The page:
The Guardian examines gun violence data at the census tract level

Those interested in solution-oriented research and data analysis will want to read this new article in The Guardian. Using newly available data, The Guardian examines gun violence data at the census tract level. The article contains data visualizations that sharpen perspectives on the issue of gun violence. You can find the article here -- Want to fix gun violence in America? Go local.

From the article --

  • “We can’t do much about crime prevention of homicide if we try to attack it as a broad, global problem, throwing money at it in a sort of broad, global way,” said David Weisburd, a leading researcher on the geographic distribution of crime at George Mason University.
  • "Half of America's gun homicides in 2015 were clustered in just 127 cities and towns, ... [which] contain less than a quarter of the nation’s population."
  • "Geographically, these neighborhood areas are small: a total of about 1,200 neighborhood census tracts, which, laid side by side, would fit into an area just 42 miles wide by 42 miles long."
  • "Though these neighborhood areas contain just 1.5% of the country’s population, they saw 26% of America’s total gun homicides."
  • "Gun control advocates say it is unacceptable that Americans overall are '25 times more likely to be murdered with a gun than people in other developed countries.' People who live in these neighborhood areas face an average gun homicide rate about 400 times higher than the rate across those high-income countries."

Want to fix gun violence in America? Go local.
By Aliza Aufrichtig, Lois Beckett, Jan Diehm and Jamiles Lartey
The Guardian

 

Resources for Teaching

Resources for Teaching on PeacePsychology.org
by
Linden Nelson, PhD

In this post I want to highlight some of the materials on the PeacePsychology.org that I believe might be useful for creating lectures and class activities about peace and conflict for a wide variety of courses. There are a number of slide presentations in the section Presentations that could be used as lecture material. Conflict and Violence - 2009 – APA Division 48 is a presentation that describes the goals of APA Division 48 and basic concepts of peace psychology. The presentation includes topics such as the causes and levels of conflict, responses to conflict, conflict resolution methods, direct and structural violence, moral exclusion, and social justice. The slide presentation Groupthink Prevention describes the symptoms of groupthink, how it has affected decision making in various international conflicts, and how it can be prevented. There are two slide presentations in this section on conflict and conflict resolution: Conflict – Dan Christie and Understanding and Managing Conflict – 2005 – Burn. While these overlap to some extent, each covers some concepts that are not mentioned by the other.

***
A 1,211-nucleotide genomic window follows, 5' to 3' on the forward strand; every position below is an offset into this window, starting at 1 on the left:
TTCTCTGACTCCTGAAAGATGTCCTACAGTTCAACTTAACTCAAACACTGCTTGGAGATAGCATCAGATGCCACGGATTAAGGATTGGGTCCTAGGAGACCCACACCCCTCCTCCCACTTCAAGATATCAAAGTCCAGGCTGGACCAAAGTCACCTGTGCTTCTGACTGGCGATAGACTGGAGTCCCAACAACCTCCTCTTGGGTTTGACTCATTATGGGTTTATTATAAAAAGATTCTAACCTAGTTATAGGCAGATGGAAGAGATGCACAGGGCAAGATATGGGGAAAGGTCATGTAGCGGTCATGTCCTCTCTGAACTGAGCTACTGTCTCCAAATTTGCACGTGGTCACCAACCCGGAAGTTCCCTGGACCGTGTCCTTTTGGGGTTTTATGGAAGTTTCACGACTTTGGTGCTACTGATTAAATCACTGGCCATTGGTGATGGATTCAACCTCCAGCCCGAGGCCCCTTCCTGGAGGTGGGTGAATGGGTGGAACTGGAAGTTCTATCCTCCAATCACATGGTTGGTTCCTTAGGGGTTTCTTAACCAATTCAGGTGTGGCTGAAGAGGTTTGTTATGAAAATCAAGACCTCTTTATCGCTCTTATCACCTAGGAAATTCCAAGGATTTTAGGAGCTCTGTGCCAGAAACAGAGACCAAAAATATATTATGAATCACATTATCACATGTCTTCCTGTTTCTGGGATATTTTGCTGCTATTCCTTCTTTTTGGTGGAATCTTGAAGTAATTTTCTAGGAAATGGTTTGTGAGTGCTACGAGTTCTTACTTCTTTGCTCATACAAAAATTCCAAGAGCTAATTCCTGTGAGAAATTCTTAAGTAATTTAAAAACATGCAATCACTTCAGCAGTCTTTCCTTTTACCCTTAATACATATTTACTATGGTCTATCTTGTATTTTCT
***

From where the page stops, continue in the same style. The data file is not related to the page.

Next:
I also want to call your attention to some of the resources in the section Resources For University Teaching.  There are two lecture outlines on the social psychology of war and peace which I developed for an introductory psychology course, but they could also serve as examples of a lecture for a social psychology course. The first, Lecture Outline - 2008 - Nelson is a rather generic example of how some basic social psychology concepts can be applied to war and peace issues.  The second, Lecture Presentation - Nelson is offered as an example of how teachers might apply certain general principles for lecturing to large classes (see also, Lecture Suggestions for Large Student Audiences - 2011); it applies psychological principles to terrorism and to the threat of nuclear war. There are short outlines for 17 possible peace psychology lecture topics in Part II of Teaching Peace Psychology Courses: Rationale & Suggestions - 2012 - Marsella

The section Resources For University Teaching also offers some resources for class activities and assignments.  For a list of films, videos, and video games with links for finding them, see Media Resources for Teaching Peace Psychology Courses – 2014 – Hansvick.  An activity I developed for illustrating how competitive thinking can interfere with cooperative problem solving  Cooperation Exercise – Nelson is the most successful class activity I have ever used, and I have used it with over 100 classes.  Another activity Empathy Exercise – Nelson provides a structure for each student to practice perspective taking and to understand why another student disagrees with them on a controversial issue.